Remarried Parents What Happens on Death

Probate Question: Death of Remarried Parent.

“My mother (who had remarried) died 5 years ago and I have been unable to locate her will. I believe she did have one (as she had paid for her funeral long before she died) and was very efficient and prudent with her documentation and financial affairs. Her second husband has not advised us of any will and I have contacted several solicitors in the area but to no avail. My stepdad is now in the process of selling their property and I am concerned as to whether my mother left all her possessions to my stepdad. Do you have any suggestions or advice for me, as I understand that there is no longer a national will register. I look forward to hearing from you.

Kind regards


There are many shortcoming in our Legal System and the lack of a proper Will register is one of them!   But to answer your question:

Firstly, if it was an old Will, made before she expected to be remarried, it will almost certainly have been cancelled the minute she remarried, by law.  Only if she had made it with the clear intention of taking the remarriage into account would it have remained valid.  Of course, if she made it after the remarriage, that would not have been a problem.

Secondly, In many cases property is owned jointly in such a way that it automatically passes to the survivor.   So, in the absence of other assets requiring probate, everything may pass to the (new) husband pretty much automatically, without the need for probate.  If he then dies, then the chances are his family will get everything, unless proper legal planning advice had been taken and put in place before either died.  And that is pretty rare.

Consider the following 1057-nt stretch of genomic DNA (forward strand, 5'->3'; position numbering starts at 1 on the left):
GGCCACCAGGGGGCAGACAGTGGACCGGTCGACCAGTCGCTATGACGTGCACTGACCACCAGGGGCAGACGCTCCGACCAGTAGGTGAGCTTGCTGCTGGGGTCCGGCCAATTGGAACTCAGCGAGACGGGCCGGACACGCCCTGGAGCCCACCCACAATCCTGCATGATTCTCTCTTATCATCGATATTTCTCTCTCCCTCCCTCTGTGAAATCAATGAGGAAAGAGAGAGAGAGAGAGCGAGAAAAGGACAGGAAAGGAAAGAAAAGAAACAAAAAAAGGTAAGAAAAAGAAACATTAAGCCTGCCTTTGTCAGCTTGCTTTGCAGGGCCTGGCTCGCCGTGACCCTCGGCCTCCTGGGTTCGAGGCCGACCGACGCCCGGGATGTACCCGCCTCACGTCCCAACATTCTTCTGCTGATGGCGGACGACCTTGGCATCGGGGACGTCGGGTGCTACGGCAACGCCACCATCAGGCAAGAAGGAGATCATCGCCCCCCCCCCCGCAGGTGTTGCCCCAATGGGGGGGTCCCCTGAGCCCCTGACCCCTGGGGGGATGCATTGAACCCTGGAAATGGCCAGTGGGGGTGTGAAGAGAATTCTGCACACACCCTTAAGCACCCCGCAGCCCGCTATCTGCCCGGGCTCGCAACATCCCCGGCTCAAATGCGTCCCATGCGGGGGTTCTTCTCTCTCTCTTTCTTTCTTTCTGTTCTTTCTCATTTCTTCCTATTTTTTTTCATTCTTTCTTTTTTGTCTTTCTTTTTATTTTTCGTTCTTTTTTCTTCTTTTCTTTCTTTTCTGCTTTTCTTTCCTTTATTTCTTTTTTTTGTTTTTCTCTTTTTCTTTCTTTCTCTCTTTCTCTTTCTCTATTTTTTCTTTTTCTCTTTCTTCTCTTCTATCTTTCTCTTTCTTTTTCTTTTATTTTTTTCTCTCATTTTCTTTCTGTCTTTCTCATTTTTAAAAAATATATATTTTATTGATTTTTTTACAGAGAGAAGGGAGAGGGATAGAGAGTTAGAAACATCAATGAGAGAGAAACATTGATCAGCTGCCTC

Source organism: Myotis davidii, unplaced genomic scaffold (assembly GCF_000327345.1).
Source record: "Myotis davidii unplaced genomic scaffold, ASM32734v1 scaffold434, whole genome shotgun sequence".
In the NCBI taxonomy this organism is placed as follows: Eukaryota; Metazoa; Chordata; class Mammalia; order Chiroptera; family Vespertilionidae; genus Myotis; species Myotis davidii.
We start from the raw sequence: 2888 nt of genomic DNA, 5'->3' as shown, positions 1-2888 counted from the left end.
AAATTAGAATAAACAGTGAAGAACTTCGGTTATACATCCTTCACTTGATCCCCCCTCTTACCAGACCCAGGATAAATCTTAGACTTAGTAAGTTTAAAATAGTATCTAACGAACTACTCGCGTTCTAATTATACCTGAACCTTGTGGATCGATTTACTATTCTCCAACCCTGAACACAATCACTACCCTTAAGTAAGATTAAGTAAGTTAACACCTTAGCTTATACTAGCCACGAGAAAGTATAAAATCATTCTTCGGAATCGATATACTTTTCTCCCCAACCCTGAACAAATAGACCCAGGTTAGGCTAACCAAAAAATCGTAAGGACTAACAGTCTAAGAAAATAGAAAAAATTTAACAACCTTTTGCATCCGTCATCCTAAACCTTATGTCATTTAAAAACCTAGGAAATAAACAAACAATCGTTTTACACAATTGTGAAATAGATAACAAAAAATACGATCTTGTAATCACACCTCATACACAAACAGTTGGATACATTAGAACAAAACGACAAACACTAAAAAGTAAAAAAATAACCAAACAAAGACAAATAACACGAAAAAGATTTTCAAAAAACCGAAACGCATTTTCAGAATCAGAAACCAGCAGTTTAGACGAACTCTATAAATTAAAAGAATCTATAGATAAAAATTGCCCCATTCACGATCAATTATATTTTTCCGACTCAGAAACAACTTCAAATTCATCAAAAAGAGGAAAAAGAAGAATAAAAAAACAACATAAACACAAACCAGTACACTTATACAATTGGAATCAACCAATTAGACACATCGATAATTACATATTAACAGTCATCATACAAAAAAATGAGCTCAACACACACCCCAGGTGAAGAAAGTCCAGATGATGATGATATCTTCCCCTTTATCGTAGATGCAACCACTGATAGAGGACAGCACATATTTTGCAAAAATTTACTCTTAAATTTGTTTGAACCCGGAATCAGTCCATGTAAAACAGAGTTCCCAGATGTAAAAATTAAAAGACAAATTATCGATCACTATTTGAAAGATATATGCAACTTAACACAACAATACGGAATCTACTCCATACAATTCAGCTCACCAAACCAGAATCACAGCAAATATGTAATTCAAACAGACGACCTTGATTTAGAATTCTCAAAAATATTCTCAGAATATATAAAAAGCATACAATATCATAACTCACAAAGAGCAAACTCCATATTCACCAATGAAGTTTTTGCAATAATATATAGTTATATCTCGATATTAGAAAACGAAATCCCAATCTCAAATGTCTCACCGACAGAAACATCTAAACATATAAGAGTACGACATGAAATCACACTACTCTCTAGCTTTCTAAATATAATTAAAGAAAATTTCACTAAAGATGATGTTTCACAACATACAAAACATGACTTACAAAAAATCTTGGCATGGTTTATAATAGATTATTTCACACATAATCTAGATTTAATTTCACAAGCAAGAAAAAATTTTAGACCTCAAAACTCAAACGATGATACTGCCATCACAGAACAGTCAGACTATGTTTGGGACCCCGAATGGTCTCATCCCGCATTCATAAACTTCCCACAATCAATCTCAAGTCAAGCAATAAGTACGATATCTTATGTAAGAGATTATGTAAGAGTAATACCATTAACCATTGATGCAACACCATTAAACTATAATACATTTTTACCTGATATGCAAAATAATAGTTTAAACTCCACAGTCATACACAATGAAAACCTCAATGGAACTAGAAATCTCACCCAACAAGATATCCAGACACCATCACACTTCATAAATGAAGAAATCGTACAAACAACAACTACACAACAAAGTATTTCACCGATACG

If probate was required, you can get a copy of the Will (if any) and the Grant (if it was necessary) here:   But there will otherwise be no public record.

Hope that helps.

Note – Sound Planning for parents who remarry.

With second and later relationships and marriages becoming far more common, it is important for couples to make prudent provision for both first and second families.  It isn’t totally straightforward, but our Legal Planning experts can sort it out so the death of a remarried parent doesn’t leave a legacy of distrust and concern, as happens in many second marriages, sadly.  Exactly the same applies to people who live together.  They tend to buy property together and have joint accounts.  In exactly the same way, the assets each couple brought into the relationship can easily end up going entirely to the family of the second of the couple to die.

Folk tend to rely on goodwill, and the children of the dead parent rarely seem as important as the survivors own children.  So guess where the inheritance goes?

It is perfectly possible to be fair and protect everyone’s interests.   So take some action and contact our Legal Planning team below.

Our associated Peace of Mind Service can help to keep your Legal Planning up to date as life changes and the government regularly changes the rules!